Alan Stivell - Terre des Vivants (1981)
Alan Stivell - Terre des Vivants (1981)
EAC Rip | APE, image+cue, log / 288 mb | Mp3 CBR 320Kbps / 108 mb | 12 tracks | Covers
Celtic / Breton Folk | Keltia III KE3 105  | RAR 3% Rec. | Time: 40:28 | FileSonic, FileServe, Uploaded
While not as bombastic as "A Celtic Symphony", "Terre Des Vivants" (Land of the Living) is more ambitious than most of Stivell's 70s efforts. One track alone makes the album worth a look for progressive fans, "Beg Ar Van", a dirge like 9 minute monster in which Stivell is caught in a near-infinite loop of beseechment, accompanied by electronic keyboards, inventive and varied percussions, choirs and even saxophones and xylophones. Intensely rich and beautiful, it puts the often stiff celtic tradition through a variety of demanding yogic poses, allowing it to emerge more flexible in mind and body...
While not as bombastic as "A Celtic Symphony", "Terre Des Vivants" (Land of the Living) is more ambitious than most of Stivell's 70s efforts. One track alone makes the album worth a look for progressive fans, "Beg Ar Van", a dirge like 9 minute monster in which Stivell is caught in a near-infinite loop of beseechment, accompanied by electronic keyboards, inventive and varied percussions, choirs and even saxophones and xylophones. Intensely rich and beautiful, it puts the often stiff celtic tradition through a variety of demanding yogic poses, allowing it to emerge more flexible in mind and body.
Elsewhere, "Androides" is an all out rocking instrumental, brief but convincing. In addition to raucous lead guitars, the double bass work injects a more jazzy effect. In "Ideas", Stivell sings like a Breton Ian Anderson, shifting back and forth between his surprisingly comfortable rocker persona and his bardic muse. "Hidden through the Hills" sees Stivell backed by female singers in English, and, in the breaks, pipes and fiddles play off with the rhythm guitars, backed ably by surprisingly punchy percussions and bass. The series of short tracks that constitutes most of side 2 are breathtaking in their kinetic quality. By singing in several languages real and invented (as in "Q Celts Fiesta"), Stivell welcomes one and all to his big tent.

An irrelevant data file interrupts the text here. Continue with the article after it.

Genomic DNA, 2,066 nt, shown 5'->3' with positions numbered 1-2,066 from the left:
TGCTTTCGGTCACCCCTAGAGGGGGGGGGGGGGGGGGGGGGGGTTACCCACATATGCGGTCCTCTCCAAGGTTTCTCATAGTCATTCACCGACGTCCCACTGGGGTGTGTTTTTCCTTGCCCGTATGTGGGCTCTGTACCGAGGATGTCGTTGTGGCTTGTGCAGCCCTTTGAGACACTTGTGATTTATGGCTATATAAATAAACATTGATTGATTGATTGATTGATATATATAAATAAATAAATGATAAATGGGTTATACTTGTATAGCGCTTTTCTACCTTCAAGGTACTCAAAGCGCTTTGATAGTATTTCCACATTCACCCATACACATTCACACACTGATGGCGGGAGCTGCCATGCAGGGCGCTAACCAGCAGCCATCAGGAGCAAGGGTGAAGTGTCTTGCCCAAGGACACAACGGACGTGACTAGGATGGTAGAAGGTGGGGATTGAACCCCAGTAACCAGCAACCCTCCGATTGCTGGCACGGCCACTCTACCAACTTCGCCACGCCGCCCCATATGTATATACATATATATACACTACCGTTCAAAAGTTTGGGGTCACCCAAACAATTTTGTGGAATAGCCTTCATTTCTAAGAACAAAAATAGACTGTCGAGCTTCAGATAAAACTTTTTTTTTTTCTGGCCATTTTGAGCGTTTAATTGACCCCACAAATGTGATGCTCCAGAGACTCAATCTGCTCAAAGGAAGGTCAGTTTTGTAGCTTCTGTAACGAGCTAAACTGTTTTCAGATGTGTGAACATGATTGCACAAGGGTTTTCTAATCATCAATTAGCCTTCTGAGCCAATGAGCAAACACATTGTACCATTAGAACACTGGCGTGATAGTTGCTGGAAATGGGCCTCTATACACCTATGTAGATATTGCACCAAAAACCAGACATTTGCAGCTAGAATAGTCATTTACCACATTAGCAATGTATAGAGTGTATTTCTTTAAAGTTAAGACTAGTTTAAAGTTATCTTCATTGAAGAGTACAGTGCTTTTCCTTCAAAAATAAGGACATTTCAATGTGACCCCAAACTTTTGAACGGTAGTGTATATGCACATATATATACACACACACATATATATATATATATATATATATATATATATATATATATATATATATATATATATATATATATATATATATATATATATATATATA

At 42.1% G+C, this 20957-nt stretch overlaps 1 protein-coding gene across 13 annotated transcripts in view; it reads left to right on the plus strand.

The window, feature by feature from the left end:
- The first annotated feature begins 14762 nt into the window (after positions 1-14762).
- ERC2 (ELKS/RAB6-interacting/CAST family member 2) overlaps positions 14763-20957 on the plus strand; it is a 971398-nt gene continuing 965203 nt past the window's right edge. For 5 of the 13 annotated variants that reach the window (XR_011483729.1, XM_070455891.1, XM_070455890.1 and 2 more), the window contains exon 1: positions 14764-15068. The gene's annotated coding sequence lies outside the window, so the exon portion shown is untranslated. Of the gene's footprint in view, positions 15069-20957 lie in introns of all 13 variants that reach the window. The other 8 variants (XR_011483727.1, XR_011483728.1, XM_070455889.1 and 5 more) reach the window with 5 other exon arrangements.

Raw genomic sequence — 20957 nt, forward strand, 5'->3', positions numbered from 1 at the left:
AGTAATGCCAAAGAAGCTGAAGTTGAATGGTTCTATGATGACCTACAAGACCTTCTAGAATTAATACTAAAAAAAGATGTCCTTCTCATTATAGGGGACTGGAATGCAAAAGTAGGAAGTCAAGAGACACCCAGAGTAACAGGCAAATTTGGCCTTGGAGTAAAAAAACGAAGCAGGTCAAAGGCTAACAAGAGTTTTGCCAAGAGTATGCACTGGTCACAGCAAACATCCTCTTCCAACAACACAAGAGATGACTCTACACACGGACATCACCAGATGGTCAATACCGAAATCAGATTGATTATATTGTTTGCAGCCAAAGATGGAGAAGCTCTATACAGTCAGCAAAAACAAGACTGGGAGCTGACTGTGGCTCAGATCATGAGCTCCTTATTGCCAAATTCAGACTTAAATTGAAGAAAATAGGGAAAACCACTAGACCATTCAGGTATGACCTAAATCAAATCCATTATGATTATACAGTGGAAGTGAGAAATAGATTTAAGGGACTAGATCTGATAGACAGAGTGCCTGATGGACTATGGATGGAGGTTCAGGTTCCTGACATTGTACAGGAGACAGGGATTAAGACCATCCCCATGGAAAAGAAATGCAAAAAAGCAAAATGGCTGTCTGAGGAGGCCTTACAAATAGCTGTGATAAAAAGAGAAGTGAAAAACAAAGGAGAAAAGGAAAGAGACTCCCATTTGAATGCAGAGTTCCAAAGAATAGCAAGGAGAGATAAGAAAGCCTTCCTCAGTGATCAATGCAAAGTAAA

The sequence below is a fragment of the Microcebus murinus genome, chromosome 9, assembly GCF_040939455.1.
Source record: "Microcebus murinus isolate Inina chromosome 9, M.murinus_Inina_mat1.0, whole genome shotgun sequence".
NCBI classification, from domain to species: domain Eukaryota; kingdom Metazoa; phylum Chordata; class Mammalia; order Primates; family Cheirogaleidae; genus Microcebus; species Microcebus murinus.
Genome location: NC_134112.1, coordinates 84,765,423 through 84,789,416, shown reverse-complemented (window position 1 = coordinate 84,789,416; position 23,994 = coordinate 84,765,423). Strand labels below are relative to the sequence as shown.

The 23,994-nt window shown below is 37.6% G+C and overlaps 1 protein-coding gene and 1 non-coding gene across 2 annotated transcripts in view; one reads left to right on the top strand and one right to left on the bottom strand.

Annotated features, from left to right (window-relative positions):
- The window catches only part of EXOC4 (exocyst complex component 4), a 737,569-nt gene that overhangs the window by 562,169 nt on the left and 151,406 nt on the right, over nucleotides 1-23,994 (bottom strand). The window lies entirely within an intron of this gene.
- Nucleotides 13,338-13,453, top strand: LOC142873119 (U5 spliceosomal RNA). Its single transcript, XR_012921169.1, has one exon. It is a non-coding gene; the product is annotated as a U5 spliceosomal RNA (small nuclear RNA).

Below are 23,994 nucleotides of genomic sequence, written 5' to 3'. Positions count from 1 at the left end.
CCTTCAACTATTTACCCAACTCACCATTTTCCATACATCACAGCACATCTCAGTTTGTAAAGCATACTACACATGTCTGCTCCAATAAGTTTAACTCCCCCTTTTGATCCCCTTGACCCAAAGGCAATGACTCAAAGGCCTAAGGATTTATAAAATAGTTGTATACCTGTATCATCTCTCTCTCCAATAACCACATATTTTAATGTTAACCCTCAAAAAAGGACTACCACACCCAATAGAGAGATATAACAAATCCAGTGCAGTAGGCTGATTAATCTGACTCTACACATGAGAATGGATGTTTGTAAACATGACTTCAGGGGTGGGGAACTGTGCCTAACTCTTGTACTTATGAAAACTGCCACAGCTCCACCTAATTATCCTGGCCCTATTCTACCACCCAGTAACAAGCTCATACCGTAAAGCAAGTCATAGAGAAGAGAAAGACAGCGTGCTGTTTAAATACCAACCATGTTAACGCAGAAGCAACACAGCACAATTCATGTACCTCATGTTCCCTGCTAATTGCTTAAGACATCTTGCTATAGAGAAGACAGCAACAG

In 1981, "mainstream" progressive rock had all but given up the ghost, and the folk revival wasn't doing much better. But artists like Alan Stivell were comfortable within a broader range of musical styles, with pop or hard rock being just a couple. Because of his astute musical sense and unflinching artistic integrity, Stivell remained a force through this difficult time, and "Terre Des Vivants" deserves extra kudos for its role.
If there is a single savior of Celtic music, Alan Stivell is probably it. Since the end of the 1960s, he has done more to revive interest in the Celtic (specifically Breton) harp than anyone in the world and, in the process, almost singlehandedly made the world aware of native Breton Celtic music. Since 1971, he has been recording albums of extraordinary beauty and diversity, ranging from ancient Breton and Irish material to modern folk-rock and progressive rock.
He was born Alan Cochevelou, the son of a harp-maker. His father was the rediscoverer of the Breton harp, but he started his musical life on a somewhat more conventional instrument, taking up the piano at age five. He was given a harp by his father at age nine, and studied for the next several years under the direction of his father and Ms. D. Megevand, a concert harpist, freely mixing classical repertoire and arrangements of Breton, English, Irish, Scottish, and Welsh folk material.
Stivell was playing concerts at age 11, and he began taking up the more general study of traditional popular Celtic music, including the Scottish bagpipes, drum, Irish flute, and tin whistle, while in his teens. He ultimately became well-versed in all of these and won honors in national piping competitions in Scotland, and chose the professional name of Stivell, the Breton word meaning fountain, spring, or source. By the age of 21, while studying for his degree in English, he became an established folk musician, recording songs to his own harp accompaniment. While his singing is less effective than his harp or bagpipe playing, his voice is expressive, and most of his albums feature a mix of vocal and instrumental music. In 1967, he formed a group consisting of himself on harp, bagpipes, and Irish flute and Dan Ar Bras on electric guitar, backed by bass and drums. He released several albums during this period, including Reflections (1971), A l'Olympia (1972), Chemins de Terre (1972), Celtic Rock (1972), and E. Lagonned (1976). He left the group in the mid-'70s to concentrate exclusively on a solo career -- by this time, he had become a major influence on a multitude of folk-rock musicians with his interweaving of electric and traditional instruments.
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